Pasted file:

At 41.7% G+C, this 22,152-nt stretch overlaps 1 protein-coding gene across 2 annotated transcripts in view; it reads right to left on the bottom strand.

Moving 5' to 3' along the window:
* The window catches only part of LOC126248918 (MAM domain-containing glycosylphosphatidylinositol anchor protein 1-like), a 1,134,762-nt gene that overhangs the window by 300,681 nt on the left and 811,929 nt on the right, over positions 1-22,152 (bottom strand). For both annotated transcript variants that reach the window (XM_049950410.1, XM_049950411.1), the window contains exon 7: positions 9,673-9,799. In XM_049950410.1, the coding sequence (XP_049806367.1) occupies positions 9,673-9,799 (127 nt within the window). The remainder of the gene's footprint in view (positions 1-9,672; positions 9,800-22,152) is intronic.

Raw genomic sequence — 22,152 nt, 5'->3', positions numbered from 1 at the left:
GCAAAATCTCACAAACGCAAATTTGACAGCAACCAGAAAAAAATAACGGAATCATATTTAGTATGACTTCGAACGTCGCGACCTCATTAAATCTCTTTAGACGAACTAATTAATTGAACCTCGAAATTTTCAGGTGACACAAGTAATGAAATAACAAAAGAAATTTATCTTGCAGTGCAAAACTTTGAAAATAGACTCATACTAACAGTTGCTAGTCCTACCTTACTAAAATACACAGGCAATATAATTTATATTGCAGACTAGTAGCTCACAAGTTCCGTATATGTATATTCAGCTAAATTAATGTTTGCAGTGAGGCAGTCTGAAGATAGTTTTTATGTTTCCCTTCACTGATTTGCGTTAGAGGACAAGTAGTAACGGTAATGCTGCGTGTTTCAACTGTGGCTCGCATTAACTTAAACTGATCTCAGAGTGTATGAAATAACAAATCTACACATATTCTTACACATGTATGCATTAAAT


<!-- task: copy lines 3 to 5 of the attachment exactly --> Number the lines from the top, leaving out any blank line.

* The window catches only part of LOC126248918 (MAM domain-containing glycosylphosphatidylinositol anchor protein 1-like), a 1,134,762-nt gene that overhangs the window by 300,681 nt on the left and 811,929 nt on the right, over positions 1-22,152 (bottom strand). For both annotated transcript variants that reach the window (XM_049950410.1, XM_049950411.1), the window contains exon 7: positions 9,673-9,799. In XM_049950410.1, the coding sequence (XP_049806367.1) occupies positions 9,673-9,799 (127 nt within the window). The remainder of the gene's footprint in view (positions 1-9,672; positions 9,800-22,152) is intronic.

Raw genomic sequence — 22,152 nt, 5'->3', positions numbered from 1 at the left:
GCAAAATCTCACAAACGCAAATTTGACAGCAACCAGAAAAAAATAACGGAATCATATTTAGTATGACTTCGAACGTCGCGACCTCATTAAATCTCTTTAGACGAACTAATTAATTGAACCTCGAAATTTTCAGGTGACACAAGTAATGAAATAACAAAAGAAATTTATCTTGCAGTGCAAAACTTTGAAAATAGACTCATACTAACAGTTGCTAGTCCTACCTTACTAAAATACACAGGCAATATAATTTATATTGCAGACTAGTAGCTCACAAGTTCCGTATATGTATATTCAGCTAAATTAATGTTTGCAGTGAGGCAGTCTGAAGATAGTTTTTATGTTTCCCTTCACTGATTTGCGTTAGAGGACAAGTAGTAACGGTAATGCTGCGTGTTTCAACTGTGGCTCGCATTAACTTAAACTGATCTCAGAGTGTATGAAATAACAAATCTACACATATTCTTACACATGTATGCATTAAAT